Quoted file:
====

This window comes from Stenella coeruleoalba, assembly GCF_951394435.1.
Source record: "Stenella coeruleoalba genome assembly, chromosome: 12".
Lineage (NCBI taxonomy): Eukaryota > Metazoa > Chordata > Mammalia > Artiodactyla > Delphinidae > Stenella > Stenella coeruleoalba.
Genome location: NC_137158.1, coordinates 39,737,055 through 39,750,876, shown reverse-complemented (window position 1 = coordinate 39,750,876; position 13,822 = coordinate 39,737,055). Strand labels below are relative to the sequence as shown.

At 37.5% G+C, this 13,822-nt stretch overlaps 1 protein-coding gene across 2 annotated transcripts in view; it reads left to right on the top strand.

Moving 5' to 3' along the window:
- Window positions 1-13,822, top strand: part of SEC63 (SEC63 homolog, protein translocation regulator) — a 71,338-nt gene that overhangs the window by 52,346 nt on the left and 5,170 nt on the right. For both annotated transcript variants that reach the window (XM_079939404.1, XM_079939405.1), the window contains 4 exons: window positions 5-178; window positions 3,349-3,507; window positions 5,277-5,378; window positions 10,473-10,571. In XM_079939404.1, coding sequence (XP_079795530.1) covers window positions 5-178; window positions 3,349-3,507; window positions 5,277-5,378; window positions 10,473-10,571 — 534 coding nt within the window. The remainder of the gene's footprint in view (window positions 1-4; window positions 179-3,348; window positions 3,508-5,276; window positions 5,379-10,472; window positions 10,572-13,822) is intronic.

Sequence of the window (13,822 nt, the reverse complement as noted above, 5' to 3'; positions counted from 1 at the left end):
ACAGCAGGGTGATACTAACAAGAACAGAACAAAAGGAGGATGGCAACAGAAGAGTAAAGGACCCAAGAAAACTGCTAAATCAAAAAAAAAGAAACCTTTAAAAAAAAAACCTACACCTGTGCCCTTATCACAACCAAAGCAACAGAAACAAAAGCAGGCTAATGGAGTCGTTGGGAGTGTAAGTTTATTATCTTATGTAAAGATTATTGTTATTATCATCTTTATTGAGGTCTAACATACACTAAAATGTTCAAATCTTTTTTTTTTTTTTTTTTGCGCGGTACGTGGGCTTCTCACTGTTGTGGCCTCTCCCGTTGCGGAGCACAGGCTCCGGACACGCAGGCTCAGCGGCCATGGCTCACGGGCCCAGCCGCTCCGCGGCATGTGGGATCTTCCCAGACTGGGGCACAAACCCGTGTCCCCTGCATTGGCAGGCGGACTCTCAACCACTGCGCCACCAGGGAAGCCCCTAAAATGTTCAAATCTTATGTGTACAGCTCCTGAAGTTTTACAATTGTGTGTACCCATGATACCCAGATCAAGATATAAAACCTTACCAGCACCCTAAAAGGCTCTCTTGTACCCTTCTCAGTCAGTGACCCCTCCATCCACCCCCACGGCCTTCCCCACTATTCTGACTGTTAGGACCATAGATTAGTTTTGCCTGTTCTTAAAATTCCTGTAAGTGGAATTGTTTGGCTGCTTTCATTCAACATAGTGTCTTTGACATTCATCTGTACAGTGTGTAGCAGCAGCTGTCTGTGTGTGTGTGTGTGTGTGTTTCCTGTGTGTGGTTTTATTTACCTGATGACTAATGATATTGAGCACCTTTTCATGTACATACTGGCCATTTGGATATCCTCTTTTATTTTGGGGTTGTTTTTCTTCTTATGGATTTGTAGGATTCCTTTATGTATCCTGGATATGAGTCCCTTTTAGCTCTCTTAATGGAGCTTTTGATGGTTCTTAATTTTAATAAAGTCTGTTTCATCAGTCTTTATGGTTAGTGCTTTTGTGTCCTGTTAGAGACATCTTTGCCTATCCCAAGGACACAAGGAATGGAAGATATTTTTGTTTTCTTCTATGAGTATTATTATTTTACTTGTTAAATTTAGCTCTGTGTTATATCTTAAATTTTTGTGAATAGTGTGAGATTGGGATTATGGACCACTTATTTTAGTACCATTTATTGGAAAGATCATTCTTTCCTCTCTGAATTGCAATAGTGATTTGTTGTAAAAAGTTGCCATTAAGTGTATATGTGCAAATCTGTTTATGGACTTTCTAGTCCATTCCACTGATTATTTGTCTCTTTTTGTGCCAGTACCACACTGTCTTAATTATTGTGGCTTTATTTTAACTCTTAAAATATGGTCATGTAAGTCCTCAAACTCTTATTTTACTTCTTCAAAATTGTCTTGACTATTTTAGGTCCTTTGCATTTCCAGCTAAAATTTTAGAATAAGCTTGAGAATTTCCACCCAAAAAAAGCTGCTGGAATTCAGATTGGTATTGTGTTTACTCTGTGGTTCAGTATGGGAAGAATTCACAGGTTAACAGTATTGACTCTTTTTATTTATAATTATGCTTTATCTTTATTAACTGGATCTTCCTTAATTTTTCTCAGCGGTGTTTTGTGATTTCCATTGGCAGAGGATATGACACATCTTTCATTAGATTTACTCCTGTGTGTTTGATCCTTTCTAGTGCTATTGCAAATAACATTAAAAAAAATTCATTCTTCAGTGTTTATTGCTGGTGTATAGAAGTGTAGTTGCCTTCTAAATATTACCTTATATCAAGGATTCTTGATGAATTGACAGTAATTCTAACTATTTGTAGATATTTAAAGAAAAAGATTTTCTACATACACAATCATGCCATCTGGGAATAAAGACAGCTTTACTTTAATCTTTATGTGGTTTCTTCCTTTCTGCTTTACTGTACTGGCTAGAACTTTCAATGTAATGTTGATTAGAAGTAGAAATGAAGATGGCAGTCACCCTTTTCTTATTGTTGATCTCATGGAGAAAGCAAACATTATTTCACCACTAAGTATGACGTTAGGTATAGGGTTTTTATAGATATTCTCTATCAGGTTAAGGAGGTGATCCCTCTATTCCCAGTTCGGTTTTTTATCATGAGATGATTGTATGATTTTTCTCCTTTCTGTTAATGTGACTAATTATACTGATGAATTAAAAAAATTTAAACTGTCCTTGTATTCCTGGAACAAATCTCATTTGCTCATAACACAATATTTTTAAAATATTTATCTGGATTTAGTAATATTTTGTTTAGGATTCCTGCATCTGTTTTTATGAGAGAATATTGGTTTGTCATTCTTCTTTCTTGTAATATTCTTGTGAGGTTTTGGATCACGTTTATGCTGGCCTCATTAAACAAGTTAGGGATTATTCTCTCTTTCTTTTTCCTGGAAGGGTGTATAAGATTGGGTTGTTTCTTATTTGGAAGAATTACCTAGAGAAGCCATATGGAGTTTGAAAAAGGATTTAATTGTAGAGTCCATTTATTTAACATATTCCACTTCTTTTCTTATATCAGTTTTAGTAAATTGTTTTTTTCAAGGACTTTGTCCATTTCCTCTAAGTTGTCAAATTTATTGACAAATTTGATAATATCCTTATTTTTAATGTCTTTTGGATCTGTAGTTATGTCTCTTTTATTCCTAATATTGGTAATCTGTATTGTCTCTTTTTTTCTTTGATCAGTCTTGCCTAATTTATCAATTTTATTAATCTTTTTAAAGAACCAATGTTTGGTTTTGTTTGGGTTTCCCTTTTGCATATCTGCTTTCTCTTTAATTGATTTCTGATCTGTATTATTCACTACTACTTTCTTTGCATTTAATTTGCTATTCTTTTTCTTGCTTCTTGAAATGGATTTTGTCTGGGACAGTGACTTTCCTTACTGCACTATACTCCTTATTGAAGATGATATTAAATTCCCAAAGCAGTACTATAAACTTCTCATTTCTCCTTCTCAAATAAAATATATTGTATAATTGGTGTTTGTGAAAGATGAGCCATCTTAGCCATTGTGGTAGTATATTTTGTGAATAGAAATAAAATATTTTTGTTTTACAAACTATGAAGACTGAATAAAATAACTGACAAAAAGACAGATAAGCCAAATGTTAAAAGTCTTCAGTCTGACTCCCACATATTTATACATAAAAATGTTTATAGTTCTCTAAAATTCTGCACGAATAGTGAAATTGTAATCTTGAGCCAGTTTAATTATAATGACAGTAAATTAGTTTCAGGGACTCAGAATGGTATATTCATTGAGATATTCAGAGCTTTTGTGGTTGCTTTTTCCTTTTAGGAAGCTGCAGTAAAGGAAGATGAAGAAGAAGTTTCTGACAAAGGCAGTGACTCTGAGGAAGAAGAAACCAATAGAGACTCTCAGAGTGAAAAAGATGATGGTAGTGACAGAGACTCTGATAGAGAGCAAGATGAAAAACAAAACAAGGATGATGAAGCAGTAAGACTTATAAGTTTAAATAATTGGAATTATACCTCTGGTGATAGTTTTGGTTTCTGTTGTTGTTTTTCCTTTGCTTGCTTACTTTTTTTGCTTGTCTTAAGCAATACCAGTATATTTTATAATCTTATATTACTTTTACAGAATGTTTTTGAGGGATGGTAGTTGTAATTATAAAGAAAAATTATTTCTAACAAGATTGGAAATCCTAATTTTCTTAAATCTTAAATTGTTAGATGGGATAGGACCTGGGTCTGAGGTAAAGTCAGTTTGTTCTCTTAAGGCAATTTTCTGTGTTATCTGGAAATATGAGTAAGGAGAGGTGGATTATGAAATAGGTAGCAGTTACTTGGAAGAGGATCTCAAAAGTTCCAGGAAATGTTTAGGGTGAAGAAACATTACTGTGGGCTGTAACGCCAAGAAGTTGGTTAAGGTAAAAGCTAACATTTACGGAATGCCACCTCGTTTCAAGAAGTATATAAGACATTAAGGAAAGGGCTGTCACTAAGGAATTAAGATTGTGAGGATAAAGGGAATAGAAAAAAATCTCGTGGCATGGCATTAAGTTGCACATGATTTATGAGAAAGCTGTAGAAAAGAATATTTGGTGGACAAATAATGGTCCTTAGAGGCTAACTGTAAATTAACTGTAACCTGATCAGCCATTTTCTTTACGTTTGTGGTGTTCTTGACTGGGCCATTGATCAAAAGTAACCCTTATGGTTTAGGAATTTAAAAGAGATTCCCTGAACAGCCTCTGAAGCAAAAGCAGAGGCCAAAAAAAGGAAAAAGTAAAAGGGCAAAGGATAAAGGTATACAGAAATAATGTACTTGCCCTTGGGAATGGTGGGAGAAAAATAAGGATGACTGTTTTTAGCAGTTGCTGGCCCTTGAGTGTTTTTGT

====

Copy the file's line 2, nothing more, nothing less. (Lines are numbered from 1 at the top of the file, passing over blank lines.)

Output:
Source record: "Stenella coeruleoalba genome assembly, chromosome: 12".